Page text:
The Night Sky’s Sisterstesttest
The waning gibbous moon still rises on the heels of sunset at week’s end. But by the 20th, when Luna reaches last-quarter, it crests the horizon past midnight.
Thursday and Friday the moon keeps company with Jupiter, leading the gaseous giant the first night and trailing it the next. Both nights, the two are less than 10 degrees apart, more than close enough for your outstretched fist to block out both.
Luna spends the weekend amid Taurus the bull. Saturday the moon is a dozen degrees above the bull’s red eye, Aldebaran, but just a few degrees to the moon’s left at the bull’s back is the Pleiades star cluster. Look closely, and you’ll see that its outline appears as a very small dipper. Named after the seven daughters of Atlas and the sea nymph Pleione in Greek lore, only six of these stars are visible to the naked eye, and that’s under dark skies without competing light from the moon. However, viewed with binoculars, even with the neighboring moon, dozens of stars pop into view.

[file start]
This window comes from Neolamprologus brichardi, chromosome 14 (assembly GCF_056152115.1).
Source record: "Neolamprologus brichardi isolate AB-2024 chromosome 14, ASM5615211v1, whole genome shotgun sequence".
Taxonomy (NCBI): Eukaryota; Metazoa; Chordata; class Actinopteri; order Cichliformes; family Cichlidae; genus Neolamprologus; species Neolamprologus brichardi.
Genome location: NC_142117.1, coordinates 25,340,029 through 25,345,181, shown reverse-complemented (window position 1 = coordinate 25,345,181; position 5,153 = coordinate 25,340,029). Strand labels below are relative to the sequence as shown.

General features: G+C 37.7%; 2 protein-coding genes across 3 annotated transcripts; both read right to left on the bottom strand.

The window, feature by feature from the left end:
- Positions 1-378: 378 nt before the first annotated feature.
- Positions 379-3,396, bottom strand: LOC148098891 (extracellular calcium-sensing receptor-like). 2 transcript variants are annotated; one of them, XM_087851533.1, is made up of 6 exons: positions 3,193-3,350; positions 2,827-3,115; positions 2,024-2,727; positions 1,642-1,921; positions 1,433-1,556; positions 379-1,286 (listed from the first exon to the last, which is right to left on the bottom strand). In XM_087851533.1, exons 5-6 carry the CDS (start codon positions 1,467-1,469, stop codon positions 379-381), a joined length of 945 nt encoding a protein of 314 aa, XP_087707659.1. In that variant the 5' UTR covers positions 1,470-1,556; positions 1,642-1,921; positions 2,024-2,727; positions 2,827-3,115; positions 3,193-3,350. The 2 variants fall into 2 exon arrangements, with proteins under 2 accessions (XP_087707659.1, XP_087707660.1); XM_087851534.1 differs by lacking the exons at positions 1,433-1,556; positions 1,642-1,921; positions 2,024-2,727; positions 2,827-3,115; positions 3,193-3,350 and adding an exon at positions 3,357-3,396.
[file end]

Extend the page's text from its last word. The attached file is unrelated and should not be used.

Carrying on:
Late Sunday through dawn Monday, the moon shines beside Aldebaran, and the V-shaped asterism that makes up the bull’s face, the Hyades star cluster. In Greek legend, these are the five daughters of Aethra and the titan Atlas. With the moon’s glow, you will be hard-pressed to distinguish five points of light. But on a moonless night, 15 Hyads shine at magnitude 5 or greater, bright enough to be seen by the naked eye. With binoculars and dark skies, well over 100 stars come into focus.
At day’s end, Saturn appears low in the west, but it is sinking fast and by month’s end will be lost amid the sun’s glare. But by 9pm, Jupiter fills the planetary void, shining high in the west come sunrise. Mars rises around 2am and is high in the east by dawn. And Mercury still clings to the eastern horizon for the half-hour before sunrise around 6:50.